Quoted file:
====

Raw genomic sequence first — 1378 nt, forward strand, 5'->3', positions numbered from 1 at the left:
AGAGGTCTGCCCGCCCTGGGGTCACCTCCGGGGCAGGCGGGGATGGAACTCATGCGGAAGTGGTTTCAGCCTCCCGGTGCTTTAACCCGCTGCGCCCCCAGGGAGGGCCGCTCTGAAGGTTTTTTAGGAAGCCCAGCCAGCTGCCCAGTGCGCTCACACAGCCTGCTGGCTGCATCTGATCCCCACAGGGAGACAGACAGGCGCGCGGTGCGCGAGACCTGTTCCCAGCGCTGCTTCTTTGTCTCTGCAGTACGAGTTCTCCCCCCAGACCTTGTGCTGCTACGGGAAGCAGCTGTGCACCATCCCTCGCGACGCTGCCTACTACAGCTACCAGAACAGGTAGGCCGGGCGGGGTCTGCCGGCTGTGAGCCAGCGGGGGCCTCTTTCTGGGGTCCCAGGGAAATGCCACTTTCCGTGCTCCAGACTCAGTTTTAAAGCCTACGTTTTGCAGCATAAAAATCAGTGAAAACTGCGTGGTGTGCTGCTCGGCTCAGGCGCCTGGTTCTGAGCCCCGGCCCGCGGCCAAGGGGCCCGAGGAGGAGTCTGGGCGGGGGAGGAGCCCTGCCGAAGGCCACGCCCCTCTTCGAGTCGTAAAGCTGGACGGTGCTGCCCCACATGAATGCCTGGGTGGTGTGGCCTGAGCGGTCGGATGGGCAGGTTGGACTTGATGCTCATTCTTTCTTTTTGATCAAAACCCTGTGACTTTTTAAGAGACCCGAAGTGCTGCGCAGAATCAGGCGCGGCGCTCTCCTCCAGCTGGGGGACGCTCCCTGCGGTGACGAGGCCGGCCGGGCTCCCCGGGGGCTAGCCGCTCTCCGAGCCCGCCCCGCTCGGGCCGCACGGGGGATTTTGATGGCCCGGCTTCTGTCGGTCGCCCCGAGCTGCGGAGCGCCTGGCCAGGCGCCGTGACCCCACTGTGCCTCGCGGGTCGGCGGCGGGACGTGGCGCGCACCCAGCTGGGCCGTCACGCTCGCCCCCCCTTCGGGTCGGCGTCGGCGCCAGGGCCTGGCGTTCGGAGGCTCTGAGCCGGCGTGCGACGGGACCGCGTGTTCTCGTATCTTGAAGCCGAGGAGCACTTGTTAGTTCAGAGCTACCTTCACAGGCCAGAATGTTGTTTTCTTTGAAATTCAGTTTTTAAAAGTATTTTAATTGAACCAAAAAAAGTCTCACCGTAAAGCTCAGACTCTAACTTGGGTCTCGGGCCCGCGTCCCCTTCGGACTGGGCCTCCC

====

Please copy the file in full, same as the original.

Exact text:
Raw genomic sequence first — 1378 nt, forward strand, 5'->3', positions numbered from 1 at the left:
AGAGGTCTGCCCGCCCTGGGGTCACCTCCGGGGCAGGCGGGGATGGAACTCATGCGGAAGTGGTTTCAGCCTCCCGGTGCTTTAACCCGCTGCGCCCCCAGGGAGGGCCGCTCTGAAGGTTTTTTAGGAAGCCCAGCCAGCTGCCCAGTGCGCTCACACAGCCTGCTGGCTGCATCTGATCCCCACAGGGAGACAGACAGGCGCGCGGTGCGCGAGACCTGTTCCCAGCGCTGCTTCTTTGTCTCTGCAGTACGAGTTCTCCCCCCAGACCTTGTGCTGCTACGGGAAGCAGCTGTGCACCATCCCTCGCGACGCTGCCTACTACAGCTACCAGAACAGGTAGGCCGGGCGGGGTCTGCCGGCTGTGAGCCAGCGGGGGCCTCTTTCTGGGGTCCCAGGGAAATGCCACTTTCCGTGCTCCAGACTCAGTTTTAAAGCCTACGTTTTGCAGCATAAAAATCAGTGAAAACTGCGTGGTGTGCTGCTCGGCTCAGGCGCCTGGTTCTGAGCCCCGGCCCGCGGCCAAGGGGCCCGAGGAGGAGTCTGGGCGGGGGAGGAGCCCTGCCGAAGGCCACGCCCCTCTTCGAGTCGTAAAGCTGGACGGTGCTGCCCCACATGAATGCCTGGGTGGTGTGGCCTGAGCGGTCGGATGGGCAGGTTGGACTTGATGCTCATTCTTTCTTTTTGATCAAAACCCTGTGACTTTTTAAGAGACCCGAAGTGCTGCGCAGAATCAGGCGCGGCGCTCTCCTCCAGCTGGGGGACGCTCCCTGCGGTGACGAGGCCGGCCGGGCTCCCCGGGGGCTAGCCGCTCTCCGAGCCCGCCCCGCTCGGGCCGCACGGGGGATTTTGATGGCCCGGCTTCTGTCGGTCGCCCCGAGCTGCGGAGCGCCTGGCCAGGCGCCGTGACCCCACTGTGCCTCGCGGGTCGGCGGCGGGACGTGGCGCGCACCCAGCTGGGCCGTCACGCTCGCCCCCCCTTCGGGTCGGCGTCGGCGCCAGGGCCTGGCGTTCGGAGGCTCTGAGCCGGCGTGCGACGGGACCGCGTGTTCTCGTATCTTGAAGCCGAGGAGCACTTGTTAGTTCAGAGCTACCTTCACAGGCCAGAATGTTGTTTTCTTTGAAATTCAGTTTTTAAAAGTATTTTAATTGAACCAAAAAAAGTCTCACCGTAAAGCTCAGACTCTAACTTGGGTCTCGGGCCCGCGTCCCCTTCGGACTGGGCCTCCC